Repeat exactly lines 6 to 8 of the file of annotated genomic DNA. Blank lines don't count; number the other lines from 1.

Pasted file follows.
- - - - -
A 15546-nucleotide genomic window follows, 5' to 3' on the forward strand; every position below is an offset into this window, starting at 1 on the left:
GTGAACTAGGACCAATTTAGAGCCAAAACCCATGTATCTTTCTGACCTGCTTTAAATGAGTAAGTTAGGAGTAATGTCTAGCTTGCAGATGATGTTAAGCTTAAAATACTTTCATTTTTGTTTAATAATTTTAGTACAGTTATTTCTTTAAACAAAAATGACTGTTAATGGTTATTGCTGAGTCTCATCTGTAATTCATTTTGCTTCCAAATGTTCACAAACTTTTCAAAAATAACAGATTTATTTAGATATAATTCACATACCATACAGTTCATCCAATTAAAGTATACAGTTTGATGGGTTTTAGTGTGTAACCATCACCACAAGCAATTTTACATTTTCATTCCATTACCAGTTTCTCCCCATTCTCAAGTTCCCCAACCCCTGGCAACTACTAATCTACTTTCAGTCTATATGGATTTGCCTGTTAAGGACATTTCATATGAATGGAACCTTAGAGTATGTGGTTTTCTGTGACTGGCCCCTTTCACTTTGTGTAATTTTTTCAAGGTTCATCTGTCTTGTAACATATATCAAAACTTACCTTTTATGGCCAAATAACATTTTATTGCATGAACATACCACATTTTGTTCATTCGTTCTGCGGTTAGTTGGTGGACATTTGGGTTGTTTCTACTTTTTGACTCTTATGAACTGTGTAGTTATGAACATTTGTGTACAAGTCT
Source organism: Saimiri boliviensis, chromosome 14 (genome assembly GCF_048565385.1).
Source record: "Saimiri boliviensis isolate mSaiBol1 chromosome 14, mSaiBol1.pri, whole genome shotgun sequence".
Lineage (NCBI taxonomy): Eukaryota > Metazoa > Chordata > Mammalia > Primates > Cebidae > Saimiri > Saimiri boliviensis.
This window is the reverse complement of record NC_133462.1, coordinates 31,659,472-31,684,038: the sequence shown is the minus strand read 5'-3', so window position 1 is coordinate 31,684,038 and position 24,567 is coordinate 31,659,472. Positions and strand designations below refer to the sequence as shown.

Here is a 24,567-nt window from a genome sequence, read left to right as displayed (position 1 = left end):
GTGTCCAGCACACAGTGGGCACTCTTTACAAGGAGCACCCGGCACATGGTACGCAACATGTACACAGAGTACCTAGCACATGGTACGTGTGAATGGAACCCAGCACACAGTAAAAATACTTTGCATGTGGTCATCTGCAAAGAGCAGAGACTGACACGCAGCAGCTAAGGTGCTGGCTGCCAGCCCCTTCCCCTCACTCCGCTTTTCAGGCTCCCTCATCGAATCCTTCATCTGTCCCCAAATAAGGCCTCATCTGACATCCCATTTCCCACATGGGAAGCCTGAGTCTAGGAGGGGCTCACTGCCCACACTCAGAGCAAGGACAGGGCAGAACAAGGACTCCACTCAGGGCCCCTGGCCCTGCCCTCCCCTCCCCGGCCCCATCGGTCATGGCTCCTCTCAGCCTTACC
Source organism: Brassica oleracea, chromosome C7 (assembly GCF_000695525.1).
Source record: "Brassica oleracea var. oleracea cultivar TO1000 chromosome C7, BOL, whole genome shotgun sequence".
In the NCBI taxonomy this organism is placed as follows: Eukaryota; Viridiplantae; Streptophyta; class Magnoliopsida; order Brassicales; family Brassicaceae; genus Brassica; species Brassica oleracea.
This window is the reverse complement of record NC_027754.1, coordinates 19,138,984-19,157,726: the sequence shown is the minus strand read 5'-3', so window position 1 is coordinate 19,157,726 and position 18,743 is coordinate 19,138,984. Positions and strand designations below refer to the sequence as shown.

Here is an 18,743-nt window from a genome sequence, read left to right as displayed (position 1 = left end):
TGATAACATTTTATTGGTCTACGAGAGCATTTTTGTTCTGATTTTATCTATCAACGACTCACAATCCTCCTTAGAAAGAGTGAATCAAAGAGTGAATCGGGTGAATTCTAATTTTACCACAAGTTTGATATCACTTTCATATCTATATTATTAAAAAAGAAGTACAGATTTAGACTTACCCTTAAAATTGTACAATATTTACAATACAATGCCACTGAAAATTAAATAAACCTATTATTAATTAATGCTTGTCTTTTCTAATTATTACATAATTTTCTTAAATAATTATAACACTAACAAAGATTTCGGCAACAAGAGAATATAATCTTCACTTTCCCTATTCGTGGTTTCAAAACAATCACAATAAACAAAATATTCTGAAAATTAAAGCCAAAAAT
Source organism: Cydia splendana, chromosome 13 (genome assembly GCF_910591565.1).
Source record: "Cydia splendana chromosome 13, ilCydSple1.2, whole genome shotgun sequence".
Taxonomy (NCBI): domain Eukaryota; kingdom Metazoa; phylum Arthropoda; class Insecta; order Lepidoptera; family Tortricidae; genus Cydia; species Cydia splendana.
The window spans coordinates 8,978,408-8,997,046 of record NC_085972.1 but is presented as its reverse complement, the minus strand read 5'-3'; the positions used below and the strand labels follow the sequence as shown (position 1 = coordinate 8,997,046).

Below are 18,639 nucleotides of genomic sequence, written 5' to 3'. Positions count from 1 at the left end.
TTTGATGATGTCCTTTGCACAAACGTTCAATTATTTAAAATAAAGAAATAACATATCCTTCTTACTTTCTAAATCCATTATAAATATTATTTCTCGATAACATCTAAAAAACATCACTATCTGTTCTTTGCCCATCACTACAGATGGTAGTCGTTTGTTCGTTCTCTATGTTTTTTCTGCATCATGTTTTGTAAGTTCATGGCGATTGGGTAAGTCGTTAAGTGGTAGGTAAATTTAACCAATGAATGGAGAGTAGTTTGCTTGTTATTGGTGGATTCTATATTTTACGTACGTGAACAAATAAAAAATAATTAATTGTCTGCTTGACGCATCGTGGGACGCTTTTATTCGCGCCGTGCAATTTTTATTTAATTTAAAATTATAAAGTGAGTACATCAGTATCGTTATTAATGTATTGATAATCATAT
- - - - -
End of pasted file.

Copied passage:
This window is the reverse complement of record NC_133462.1, coordinates 31,659,472-31,684,038: the sequence shown is the minus strand read 5'-3', so window position 1 is coordinate 31,684,038 and position 24,567 is coordinate 31,659,472. Positions and strand designations below refer to the sequence as shown.

Here is a 24,567-nt window from a genome sequence, read left to right as displayed (position 1 = left end):
GTGTCCAGCACACAGTGGGCACTCTTTACAAGGAGCACCCGGCACATGGTACGCAACATGTACACAGAGTACCTAGCACATGGTACGTGTGAATGGAACCCAGCACACAGTAAAAATACTTTGCATGTGGTCATCTGCAAAGAGCAGAGACTGACACGCAGCAGCTAAGGTGCTGGCTGCCAGCCCCTTCCCCTCACTCCGCTTTTCAGGCTCCCTCATCGAATCCTTCATCTGTCCCCAAATAAGGCCTCATCTGACATCCCATTTCCCACATGGGAAGCCTGAGTCTAGGAGGGGCTCACTGCCCACACTCAGAGCAAGGACAGGGCAGAACAAGGACTCCACTCAGGGCCCCTGGCCCTGCCCTCCCCTCCCCGGCCCCATCGGTCATGGCTCCTCTCAGCCTTACC